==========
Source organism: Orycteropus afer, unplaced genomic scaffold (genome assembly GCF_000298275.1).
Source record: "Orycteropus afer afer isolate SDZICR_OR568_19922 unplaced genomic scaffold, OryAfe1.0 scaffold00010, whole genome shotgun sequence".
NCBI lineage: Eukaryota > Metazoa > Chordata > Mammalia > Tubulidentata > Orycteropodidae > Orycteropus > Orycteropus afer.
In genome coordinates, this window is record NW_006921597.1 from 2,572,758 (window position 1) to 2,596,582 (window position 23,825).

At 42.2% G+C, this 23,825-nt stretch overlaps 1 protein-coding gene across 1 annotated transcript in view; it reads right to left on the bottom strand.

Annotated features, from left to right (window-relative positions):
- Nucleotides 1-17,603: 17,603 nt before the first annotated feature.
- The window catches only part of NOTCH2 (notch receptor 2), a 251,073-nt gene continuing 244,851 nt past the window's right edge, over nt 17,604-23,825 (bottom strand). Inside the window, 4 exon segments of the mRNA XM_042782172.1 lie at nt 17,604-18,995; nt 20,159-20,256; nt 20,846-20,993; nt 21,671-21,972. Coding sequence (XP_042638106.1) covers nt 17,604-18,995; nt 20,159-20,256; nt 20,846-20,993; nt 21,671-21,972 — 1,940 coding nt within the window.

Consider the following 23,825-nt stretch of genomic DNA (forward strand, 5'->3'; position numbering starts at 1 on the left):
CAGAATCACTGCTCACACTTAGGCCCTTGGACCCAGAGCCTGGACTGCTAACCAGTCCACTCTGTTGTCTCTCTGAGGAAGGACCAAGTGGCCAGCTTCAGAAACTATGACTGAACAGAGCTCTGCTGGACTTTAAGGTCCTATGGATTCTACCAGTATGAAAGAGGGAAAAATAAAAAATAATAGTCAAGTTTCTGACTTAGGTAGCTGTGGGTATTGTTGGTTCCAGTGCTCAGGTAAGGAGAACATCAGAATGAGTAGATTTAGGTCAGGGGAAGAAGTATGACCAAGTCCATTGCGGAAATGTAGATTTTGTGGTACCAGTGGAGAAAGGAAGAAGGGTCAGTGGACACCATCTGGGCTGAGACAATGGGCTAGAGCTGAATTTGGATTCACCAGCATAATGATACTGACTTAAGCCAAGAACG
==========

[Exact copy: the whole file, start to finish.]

Source organism: Orycteropus afer, unplaced genomic scaffold (genome assembly GCF_000298275.1).
Source record: "Orycteropus afer afer isolate SDZICR_OR568_19922 unplaced genomic scaffold, OryAfe1.0 scaffold00010, whole genome shotgun sequence".
NCBI lineage: Eukaryota > Metazoa > Chordata > Mammalia > Tubulidentata > Orycteropodidae > Orycteropus > Orycteropus afer.
In genome coordinates, this window is record NW_006921597.1 from 2,572,758 (window position 1) to 2,596,582 (window position 23,825).

At 42.2% G+C, this 23,825-nt stretch overlaps 1 protein-coding gene across 1 annotated transcript in view; it reads right to left on the bottom strand.

Annotated features, from left to right (window-relative positions):
- Nucleotides 1-17,603: 17,603 nt before the first annotated feature.
- The window catches only part of NOTCH2 (notch receptor 2), a 251,073-nt gene continuing 244,851 nt past the window's right edge, over nt 17,604-23,825 (bottom strand). Inside the window, 4 exon segments of the mRNA XM_042782172.1 lie at nt 17,604-18,995; nt 20,159-20,256; nt 20,846-20,993; nt 21,671-21,972. Coding sequence (XP_042638106.1) covers nt 17,604-18,995; nt 20,159-20,256; nt 20,846-20,993; nt 21,671-21,972 — 1,940 coding nt within the window.

Consider the following 23,825-nt stretch of genomic DNA (forward strand, 5'->3'; position numbering starts at 1 on the left):
CAGAATCACTGCTCACACTTAGGCCCTTGGACCCAGAGCCTGGACTGCTAACCAGTCCACTCTGTTGTCTCTCTGAGGAAGGACCAAGTGGCCAGCTTCAGAAACTATGACTGAACAGAGCTCTGCTGGACTTTAAGGTCCTATGGATTCTACCAGTATGAAAGAGGGAAAAATAAAAAATAATAGTCAAGTTTCTGACTTAGGTAGCTGTGGGTATTGTTGGTTCCAGTGCTCAGGTAAGGAGAACATCAGAATGAGTAGATTTAGGTCAGGGGAAGAAGTATGACCAAGTCCATTGCGGAAATGTAGATTTTGTGGTACCAGTGGAGAAAGGAAGAAGGGTCAGTGGACACCATCTGGGCTGAGACAATGGGCTAGAGCTGAATTTGGATTCACCAGCATAATGATACTGACTTAAGCCAAGAACG